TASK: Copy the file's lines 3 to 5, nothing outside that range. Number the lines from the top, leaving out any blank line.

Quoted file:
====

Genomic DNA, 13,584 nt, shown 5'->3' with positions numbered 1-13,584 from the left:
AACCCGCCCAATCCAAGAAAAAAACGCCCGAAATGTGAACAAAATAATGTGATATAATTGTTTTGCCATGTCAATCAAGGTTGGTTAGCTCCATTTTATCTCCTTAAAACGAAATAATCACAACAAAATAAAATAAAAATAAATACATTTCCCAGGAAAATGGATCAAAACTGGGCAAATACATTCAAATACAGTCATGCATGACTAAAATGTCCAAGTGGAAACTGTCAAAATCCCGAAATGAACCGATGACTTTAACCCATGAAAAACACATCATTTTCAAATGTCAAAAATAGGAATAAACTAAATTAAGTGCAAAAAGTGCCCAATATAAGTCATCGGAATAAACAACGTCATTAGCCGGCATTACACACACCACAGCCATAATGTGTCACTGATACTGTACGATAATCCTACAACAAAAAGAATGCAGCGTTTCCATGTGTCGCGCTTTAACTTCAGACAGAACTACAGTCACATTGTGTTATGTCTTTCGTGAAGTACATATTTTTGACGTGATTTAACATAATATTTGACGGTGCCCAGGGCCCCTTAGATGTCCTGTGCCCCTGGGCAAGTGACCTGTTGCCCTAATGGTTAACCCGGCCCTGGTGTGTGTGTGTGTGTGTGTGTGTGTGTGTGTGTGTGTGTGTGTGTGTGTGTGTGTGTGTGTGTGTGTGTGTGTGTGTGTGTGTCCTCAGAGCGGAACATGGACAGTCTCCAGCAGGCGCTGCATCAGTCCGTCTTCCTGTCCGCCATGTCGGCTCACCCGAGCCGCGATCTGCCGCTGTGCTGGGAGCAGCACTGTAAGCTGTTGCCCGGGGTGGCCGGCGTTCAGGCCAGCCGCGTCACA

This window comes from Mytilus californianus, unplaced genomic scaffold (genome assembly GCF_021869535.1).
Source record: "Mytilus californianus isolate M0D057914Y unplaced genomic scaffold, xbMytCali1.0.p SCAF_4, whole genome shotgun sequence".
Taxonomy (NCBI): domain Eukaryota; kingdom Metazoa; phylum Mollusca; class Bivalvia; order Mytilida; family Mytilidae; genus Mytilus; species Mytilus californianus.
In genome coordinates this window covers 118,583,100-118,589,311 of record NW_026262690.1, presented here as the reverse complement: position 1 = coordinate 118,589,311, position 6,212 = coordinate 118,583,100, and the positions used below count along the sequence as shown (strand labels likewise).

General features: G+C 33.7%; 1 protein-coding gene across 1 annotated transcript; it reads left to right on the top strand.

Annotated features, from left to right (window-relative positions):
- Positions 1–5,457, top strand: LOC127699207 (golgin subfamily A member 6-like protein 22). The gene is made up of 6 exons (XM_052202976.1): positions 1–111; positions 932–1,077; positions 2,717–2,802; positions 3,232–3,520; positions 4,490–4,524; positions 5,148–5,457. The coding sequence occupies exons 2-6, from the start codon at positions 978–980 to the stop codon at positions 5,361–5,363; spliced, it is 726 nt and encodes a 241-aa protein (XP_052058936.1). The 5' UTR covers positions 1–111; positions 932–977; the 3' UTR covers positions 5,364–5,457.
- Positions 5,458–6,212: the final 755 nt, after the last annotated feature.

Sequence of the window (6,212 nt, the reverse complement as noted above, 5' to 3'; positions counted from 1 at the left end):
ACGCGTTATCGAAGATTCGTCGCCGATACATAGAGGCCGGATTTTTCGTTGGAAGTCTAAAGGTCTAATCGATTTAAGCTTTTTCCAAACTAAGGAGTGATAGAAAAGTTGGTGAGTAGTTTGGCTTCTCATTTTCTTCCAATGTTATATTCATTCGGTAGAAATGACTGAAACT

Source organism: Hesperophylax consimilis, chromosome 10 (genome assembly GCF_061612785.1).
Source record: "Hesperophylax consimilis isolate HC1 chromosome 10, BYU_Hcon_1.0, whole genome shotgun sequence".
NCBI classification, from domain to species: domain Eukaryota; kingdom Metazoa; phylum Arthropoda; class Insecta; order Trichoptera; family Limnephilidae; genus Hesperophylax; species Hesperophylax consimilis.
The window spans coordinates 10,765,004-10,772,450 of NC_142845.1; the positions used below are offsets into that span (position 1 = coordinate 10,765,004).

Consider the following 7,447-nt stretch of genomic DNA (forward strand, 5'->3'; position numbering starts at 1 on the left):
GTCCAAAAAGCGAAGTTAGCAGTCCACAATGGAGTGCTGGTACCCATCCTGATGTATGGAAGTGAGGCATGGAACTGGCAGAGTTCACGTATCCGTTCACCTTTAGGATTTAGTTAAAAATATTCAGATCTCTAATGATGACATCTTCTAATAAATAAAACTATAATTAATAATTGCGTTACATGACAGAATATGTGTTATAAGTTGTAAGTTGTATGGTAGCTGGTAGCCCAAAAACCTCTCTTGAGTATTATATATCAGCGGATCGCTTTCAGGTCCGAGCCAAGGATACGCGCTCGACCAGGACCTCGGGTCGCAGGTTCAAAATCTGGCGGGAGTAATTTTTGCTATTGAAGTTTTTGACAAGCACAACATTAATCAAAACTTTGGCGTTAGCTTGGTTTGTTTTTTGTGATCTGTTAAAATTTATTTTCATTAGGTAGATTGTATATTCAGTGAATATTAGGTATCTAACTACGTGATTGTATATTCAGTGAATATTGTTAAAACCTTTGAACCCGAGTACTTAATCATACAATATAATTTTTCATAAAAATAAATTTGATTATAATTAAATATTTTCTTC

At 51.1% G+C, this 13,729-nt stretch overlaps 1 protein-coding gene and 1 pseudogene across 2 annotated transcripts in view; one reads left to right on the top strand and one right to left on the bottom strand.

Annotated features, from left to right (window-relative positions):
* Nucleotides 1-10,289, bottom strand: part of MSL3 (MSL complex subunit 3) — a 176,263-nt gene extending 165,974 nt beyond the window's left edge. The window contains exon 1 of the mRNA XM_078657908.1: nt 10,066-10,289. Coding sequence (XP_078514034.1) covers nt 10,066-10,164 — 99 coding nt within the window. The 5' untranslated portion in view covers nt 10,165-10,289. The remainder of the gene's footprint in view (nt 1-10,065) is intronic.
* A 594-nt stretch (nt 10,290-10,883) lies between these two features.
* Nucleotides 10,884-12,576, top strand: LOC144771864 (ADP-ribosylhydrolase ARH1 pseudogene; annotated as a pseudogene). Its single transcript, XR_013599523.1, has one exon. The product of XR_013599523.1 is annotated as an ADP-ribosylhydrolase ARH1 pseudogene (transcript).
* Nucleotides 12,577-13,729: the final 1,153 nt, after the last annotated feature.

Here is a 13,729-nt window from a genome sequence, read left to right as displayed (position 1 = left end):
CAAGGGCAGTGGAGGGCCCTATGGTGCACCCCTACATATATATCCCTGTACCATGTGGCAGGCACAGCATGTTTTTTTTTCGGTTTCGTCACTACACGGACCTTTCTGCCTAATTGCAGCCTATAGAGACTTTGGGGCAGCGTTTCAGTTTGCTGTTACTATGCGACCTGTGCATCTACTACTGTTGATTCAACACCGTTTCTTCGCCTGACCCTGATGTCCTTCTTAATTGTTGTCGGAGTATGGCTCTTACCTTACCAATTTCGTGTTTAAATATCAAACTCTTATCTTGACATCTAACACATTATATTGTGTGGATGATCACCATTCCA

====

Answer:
This window comes from Mytilus californianus, unplaced genomic scaffold (genome assembly GCF_021869535.1).
Source record: "Mytilus californianus isolate M0D057914Y unplaced genomic scaffold, xbMytCali1.0.p SCAF_4, whole genome shotgun sequence".
Taxonomy (NCBI): domain Eukaryota; kingdom Metazoa; phylum Mollusca; class Bivalvia; order Mytilida; family Mytilidae; genus Mytilus; species Mytilus californianus.